$13.5 million research win for a healthier future
Saturday, 3 December 2016
Research aimed at combating breast and prostate cancer, identifying the underlying causes of early onset Alzheimer's disease, and improving the lifetime health of embryos used in IVF – these are just some of the new projects at the University of Adelaide that have won more than $13.5 million in federal funding today.
Fifteen new Project grants and one Career Development Fellowship have today been awarded to University of Adelaide researchers from the National Health and Medical Research Council (NHMRC).
Six of these researchers will receive more than $1 million each for their potentially life-saving work:
• Professor Wayne Tilley (Adelaide Medical School) has been awarded more than $1 million for research into "the clinical significance of sex hormone crosstalk in estrogen receptor positive breast cancer"; and a further $946,176 for "dual targeting of the androgen receptor for effective and durable control of lethal prostate cancer".
• Associate Professor Lisa Jamieson (Adelaide Dental School) has been awarded more than $1.5 million to investigate "human papillomavirus (HPV) and oropharyngeal cancer in Indigenous Australians".
• Dr Peter Arrow (Adelaide Dental School) has been awarded more than $1.4 million for studying a "minimally invasive approach to manage early childhood caries in Aboriginal pre-schoolers".
• Associate Professor Rebecca Robker (Robinson Research Institute) has been awarded more than $1.1 million for "re-energising the preimplantation embryo to extend lifetime health".
• Professor Ghil’ad Zuckermann (School of Humanities), working with Professor Alex Brown (SAHMRI), has been awarded more than $1.1 million for "examining the impact of language reclamation on social and emotional well being among the Barngarla".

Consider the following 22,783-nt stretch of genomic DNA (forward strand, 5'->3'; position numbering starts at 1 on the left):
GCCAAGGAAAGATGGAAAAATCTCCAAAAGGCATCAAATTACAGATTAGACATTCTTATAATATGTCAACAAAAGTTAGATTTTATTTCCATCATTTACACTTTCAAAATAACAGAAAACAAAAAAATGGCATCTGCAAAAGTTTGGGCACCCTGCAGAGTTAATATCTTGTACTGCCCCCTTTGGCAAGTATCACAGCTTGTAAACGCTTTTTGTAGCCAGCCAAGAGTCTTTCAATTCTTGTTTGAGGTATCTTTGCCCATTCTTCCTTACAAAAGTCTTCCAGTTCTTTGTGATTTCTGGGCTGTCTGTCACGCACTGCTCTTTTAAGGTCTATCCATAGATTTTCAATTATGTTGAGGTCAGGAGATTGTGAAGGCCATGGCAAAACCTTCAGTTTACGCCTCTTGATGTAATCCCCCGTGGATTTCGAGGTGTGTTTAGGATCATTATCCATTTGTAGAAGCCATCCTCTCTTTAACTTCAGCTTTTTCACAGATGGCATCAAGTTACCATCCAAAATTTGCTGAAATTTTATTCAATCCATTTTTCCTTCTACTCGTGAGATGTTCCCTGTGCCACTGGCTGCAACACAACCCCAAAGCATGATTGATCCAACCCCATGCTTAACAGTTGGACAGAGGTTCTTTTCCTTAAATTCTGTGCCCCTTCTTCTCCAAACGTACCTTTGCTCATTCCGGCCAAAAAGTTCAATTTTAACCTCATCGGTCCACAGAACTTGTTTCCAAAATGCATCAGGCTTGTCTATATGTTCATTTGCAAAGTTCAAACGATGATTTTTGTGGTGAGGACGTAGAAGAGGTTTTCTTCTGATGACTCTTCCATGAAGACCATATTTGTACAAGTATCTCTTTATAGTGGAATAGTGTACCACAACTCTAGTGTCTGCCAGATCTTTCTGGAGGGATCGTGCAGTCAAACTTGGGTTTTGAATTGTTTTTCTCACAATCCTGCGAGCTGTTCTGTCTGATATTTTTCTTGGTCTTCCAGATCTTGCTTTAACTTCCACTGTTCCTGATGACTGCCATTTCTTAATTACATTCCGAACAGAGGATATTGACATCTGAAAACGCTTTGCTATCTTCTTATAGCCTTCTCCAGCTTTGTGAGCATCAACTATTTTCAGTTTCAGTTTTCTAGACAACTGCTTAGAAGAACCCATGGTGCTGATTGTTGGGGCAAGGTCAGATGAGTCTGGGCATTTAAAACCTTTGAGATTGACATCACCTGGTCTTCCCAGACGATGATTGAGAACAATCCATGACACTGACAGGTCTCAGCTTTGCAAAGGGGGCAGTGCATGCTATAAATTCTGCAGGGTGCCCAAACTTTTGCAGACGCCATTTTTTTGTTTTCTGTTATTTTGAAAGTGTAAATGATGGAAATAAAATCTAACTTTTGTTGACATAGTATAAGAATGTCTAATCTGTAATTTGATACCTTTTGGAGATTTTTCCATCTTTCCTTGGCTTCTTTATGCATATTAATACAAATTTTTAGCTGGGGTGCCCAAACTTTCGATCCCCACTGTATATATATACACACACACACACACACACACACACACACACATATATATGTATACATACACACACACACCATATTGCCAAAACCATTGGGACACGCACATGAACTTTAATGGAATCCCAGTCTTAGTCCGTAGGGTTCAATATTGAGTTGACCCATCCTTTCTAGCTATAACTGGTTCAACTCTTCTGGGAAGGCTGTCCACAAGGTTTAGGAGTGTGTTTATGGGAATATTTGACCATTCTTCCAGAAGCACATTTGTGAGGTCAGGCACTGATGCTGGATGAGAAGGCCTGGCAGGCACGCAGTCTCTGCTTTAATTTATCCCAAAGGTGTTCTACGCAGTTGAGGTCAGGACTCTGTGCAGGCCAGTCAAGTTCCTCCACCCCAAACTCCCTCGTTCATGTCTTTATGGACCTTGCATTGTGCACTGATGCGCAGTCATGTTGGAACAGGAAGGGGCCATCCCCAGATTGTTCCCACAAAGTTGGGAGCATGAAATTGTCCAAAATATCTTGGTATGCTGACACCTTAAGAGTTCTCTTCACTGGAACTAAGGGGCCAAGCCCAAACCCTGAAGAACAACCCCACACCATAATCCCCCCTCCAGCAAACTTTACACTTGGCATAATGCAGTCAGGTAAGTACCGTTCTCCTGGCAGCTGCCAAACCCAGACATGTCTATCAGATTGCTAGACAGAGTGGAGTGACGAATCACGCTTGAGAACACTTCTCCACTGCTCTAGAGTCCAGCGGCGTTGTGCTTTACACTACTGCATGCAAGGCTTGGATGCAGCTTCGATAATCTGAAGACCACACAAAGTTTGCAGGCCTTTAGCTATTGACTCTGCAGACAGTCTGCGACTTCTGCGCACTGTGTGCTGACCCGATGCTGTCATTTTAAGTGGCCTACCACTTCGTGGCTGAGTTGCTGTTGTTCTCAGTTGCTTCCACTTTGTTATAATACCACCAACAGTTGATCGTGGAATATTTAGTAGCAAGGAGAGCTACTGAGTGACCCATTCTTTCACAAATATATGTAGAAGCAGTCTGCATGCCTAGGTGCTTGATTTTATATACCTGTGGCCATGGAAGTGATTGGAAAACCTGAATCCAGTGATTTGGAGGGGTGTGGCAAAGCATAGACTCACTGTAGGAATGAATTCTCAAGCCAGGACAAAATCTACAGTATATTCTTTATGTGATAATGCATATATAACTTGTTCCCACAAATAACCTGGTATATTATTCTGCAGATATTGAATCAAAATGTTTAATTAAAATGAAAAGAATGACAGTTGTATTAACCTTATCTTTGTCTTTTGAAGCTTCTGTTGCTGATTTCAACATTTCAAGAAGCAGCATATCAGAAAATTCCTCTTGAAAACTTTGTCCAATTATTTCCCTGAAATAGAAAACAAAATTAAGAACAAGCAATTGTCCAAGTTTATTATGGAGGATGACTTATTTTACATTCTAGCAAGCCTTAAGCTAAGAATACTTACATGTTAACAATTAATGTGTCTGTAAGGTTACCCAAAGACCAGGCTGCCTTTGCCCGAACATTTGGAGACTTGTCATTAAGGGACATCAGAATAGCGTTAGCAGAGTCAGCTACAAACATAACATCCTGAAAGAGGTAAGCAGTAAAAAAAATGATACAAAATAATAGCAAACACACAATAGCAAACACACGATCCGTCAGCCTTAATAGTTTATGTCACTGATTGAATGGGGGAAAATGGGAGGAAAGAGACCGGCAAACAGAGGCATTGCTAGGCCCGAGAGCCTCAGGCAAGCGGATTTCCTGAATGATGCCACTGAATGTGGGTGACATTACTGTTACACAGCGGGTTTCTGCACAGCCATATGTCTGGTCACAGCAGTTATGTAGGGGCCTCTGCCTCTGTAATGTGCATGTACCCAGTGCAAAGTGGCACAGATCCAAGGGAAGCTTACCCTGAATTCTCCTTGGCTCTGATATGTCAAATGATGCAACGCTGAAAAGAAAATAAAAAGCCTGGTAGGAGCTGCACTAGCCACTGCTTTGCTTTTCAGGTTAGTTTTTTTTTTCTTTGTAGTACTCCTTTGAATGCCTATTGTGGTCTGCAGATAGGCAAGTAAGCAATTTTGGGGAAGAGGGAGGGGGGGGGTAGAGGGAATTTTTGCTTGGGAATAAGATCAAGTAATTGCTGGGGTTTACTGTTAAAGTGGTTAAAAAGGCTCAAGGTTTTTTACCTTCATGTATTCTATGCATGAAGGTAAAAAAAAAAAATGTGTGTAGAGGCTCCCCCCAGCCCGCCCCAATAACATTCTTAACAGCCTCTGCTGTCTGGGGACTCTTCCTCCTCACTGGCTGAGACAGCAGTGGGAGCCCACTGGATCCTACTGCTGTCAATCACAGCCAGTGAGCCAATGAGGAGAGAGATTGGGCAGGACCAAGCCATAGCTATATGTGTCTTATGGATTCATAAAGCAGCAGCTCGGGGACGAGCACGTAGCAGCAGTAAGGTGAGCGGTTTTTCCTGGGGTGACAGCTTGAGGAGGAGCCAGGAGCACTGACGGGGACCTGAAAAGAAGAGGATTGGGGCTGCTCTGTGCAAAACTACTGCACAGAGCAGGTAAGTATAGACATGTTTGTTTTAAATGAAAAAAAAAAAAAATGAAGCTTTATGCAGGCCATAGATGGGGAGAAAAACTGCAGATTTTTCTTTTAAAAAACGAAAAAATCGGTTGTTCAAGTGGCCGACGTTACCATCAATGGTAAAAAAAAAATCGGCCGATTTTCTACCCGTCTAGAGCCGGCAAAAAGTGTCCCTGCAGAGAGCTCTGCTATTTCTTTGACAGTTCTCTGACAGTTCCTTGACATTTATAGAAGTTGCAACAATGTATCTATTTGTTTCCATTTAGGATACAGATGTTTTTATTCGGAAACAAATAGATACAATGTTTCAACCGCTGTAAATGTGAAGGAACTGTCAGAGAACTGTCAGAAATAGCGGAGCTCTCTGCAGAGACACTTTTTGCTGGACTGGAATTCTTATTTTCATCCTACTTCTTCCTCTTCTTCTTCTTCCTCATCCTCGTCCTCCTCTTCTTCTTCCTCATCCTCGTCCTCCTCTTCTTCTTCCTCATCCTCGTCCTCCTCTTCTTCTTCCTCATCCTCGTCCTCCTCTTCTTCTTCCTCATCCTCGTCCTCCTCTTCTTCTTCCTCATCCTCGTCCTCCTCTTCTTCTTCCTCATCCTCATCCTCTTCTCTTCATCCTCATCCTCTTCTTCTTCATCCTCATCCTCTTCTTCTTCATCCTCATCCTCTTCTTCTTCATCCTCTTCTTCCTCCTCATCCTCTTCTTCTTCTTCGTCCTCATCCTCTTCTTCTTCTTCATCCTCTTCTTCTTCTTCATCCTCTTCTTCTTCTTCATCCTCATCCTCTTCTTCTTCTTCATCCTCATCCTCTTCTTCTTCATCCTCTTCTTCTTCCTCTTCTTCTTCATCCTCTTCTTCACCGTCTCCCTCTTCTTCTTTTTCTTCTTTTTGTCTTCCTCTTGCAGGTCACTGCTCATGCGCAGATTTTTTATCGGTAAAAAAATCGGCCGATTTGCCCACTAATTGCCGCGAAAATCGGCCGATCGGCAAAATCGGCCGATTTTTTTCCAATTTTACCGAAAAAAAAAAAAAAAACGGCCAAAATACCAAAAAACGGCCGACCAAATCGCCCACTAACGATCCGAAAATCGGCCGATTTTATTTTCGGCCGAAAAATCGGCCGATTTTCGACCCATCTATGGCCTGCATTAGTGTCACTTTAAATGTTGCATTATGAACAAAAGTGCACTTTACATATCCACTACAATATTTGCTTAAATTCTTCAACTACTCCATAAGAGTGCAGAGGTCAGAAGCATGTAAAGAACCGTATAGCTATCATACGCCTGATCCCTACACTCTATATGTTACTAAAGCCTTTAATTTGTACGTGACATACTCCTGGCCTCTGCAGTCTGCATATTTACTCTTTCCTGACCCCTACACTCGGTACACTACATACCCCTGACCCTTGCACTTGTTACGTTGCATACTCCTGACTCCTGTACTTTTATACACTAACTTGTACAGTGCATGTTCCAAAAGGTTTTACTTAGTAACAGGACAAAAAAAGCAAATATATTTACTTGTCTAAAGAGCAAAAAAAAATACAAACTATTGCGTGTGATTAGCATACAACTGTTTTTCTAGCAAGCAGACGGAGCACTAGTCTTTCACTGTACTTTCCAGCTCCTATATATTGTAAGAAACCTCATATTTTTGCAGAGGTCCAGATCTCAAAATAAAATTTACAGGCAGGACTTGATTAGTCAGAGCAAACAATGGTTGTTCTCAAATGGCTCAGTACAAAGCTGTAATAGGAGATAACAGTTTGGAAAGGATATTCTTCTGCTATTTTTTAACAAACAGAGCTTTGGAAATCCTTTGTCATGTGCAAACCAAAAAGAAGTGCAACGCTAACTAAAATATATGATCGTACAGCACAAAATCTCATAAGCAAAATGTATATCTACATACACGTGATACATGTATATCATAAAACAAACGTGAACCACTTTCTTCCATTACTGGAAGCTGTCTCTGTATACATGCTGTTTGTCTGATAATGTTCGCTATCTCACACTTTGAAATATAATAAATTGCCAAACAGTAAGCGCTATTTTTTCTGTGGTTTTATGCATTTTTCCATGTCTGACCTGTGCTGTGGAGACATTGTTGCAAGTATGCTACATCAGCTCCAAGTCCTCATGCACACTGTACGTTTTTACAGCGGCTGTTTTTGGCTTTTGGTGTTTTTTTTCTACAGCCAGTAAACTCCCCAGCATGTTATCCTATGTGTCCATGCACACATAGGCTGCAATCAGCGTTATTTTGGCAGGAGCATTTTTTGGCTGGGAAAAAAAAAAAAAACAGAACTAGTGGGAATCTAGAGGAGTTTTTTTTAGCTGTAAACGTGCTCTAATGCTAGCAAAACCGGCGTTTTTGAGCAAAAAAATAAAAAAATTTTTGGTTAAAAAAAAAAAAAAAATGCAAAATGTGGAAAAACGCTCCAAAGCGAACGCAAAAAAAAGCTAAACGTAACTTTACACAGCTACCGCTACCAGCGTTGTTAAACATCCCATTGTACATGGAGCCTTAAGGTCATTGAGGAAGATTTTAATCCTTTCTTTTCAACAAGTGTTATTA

• Associate Professor Simon Barry (Robinson Research Institute) has been awarded more than $1 million for "identification of the conformation dependant targets of autoimmune disease linked variation in human regulatory T cells".
Among the other grants awarded, biomechanics expert Dr Dominic Thewlis has received a $425,048 Career Development Fellowship to join the University of Adelaide's School of Medicine for his project, "improving the functional outcomes of lower limb orthopaedic surgery".
"The University of Adelaide continues to demonstrate its leadership in health and medical research that is delivering tremendous benefits to the community," says the University's Deputy Vice-Chancellor (Research), Professor Mike Brooks.
"Today's announcement brings the total research funds awarded to the University of Adelaide over recent weeks to $31.5 million, all from highly competitive funding sources."
Among the researchers whose work is highlighted by the NHMRC is Associate Professor Rebecca Robker from the University of Adelaide's Robinson Research Institute. She has been awarded more than $1.1 million for her project, "re-energising the preimplantation embryo to extend lifetime health".
Associate Professor Robker says: "The egg contains all of the building blocks to form an embryo, including the machinery that sets an individual’s metabolism during the earliest phases of embryo development. But when females are obese, these building blocks are not set up optimally. We will determine how such disruptions affect embryo development and contribute to poor health in adulthood. We'll test ways to restore the natural process, with potential impacts for improvements in assisted reproduction and for lifetime health."